What’s Normal for a Newborn?

Newborn babies do not look like the clean five month olds on Hallmark cards or even like your friends’ new babies 1-2 weeks after birth.  Here are some common things you may notice about your newborn baby:

Most newborns have a pinky-purple color due to extra blood volume at birth.  This extra blood is disposed of gradually, which sometimes gives the baby a yellowish or jaundiced color by about the third day after birth.  In almost all cases, that is perfectly normal.

Baby’s skin may be covered with a white substance called vernix or with a little bit of maternal blood or baby stool.  Baby will be wet from amniotic fluid.

On average, babies weigh between 5.5 and 9.5 Ibs at birth and is 18-22 inches long.

Your baby’s head may be misshapen as a result of the molding that goes on as the baby makes its way through the birth canal.  It usually takes a few days for the baby’s head to become more round.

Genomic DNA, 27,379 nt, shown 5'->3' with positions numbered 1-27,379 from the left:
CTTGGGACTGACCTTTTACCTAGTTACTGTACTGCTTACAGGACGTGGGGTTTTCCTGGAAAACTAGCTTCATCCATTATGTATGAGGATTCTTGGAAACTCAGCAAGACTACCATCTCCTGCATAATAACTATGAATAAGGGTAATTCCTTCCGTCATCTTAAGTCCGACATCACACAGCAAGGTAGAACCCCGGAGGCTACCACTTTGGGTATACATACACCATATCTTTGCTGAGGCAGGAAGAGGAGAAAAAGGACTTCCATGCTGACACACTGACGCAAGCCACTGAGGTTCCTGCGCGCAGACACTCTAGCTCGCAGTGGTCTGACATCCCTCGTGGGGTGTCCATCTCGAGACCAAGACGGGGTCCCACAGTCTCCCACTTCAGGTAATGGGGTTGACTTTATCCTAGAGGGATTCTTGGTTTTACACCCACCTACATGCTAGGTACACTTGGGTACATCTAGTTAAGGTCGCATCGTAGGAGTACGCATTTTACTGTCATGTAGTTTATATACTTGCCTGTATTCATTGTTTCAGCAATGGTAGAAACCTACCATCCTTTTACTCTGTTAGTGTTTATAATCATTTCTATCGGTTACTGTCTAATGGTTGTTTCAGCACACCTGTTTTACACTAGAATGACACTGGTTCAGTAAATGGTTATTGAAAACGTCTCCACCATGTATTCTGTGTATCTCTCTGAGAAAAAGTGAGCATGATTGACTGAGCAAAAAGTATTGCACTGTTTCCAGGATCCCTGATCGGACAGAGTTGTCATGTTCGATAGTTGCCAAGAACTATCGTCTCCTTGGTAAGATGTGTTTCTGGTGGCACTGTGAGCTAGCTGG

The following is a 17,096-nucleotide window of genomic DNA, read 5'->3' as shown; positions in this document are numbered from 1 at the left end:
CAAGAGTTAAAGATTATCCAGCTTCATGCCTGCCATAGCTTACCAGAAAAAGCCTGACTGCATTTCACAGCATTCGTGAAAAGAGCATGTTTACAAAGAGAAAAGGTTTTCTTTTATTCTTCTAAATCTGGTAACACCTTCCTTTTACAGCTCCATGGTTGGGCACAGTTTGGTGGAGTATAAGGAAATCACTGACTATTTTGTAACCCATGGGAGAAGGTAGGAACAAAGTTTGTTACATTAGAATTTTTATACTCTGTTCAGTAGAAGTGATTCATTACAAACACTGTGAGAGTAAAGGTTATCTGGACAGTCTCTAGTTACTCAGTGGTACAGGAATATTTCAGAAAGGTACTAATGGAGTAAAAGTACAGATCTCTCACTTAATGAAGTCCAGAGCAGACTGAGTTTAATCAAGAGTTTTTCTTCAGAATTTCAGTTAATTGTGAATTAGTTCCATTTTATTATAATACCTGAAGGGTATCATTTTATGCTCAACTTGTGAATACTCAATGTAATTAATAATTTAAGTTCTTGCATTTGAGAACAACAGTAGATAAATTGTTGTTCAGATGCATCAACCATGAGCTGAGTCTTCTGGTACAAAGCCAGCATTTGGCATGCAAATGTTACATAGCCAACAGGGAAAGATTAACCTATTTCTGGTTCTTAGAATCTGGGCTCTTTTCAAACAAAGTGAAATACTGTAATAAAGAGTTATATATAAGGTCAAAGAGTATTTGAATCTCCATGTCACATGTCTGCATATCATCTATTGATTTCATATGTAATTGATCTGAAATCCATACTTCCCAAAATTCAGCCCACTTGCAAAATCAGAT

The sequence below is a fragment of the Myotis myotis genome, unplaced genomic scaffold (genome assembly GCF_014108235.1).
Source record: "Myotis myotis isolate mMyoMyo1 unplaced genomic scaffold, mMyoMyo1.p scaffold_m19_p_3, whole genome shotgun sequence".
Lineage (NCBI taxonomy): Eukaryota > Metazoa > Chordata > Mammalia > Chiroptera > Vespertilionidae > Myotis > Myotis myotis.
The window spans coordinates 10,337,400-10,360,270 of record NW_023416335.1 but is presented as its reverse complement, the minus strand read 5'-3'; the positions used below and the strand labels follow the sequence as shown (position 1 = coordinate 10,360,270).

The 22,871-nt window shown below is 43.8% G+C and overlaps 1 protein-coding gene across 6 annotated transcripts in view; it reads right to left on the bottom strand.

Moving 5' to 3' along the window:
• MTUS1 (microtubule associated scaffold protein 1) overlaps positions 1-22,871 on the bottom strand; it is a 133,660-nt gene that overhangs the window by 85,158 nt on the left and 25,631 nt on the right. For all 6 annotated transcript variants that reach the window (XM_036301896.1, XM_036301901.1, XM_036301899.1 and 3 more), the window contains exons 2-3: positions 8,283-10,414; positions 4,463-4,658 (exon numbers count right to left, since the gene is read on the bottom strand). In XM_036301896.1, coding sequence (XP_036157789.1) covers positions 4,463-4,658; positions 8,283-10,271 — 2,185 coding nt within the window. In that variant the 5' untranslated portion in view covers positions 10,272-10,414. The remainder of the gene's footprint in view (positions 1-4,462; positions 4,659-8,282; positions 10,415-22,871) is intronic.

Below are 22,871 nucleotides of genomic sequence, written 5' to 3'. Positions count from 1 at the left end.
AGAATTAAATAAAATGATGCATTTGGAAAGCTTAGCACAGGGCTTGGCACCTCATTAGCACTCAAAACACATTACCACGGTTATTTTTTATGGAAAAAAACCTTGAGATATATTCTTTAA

If your labor is unusually fast, the baby’s face may have some bruising.

Your baby’s skull has two soft spots or fontanels – a diamond shape one and a triangular one.

Baby’s hair and eye color may change over the first year of life.

Baby’s breasts and genitals may be swollen at birth due to pregnancy hormones. This subsides within a week after birth.

Baby’s hands and feet may remain slightly blue for a few days or weeks after birth.

Dry skin is normal for a newborn.  Some of the outer layers of a baby’s skin dries up and flakes off naturally in the first couple of weeks.  Moisturizer won’t help – it is a normal part of development.

Your baby may have birth marks that eventually fade.

Newborns have irregular breathing the first few hours after birth.  If you are concerned, put your hands on the baby’s back and you can feel the baby breathing.

The baby’s first bowel movement is dark and sticky.  It is called meconium.  It gradually changes to a yellow color if the baby is breast fed.  Breast fed baby’s bowel movements are not usually very strong smelling.

Babies sleep 16-18 hours per day, over 6-7 sleep periods, rarely more than 2-3 hours at a time.




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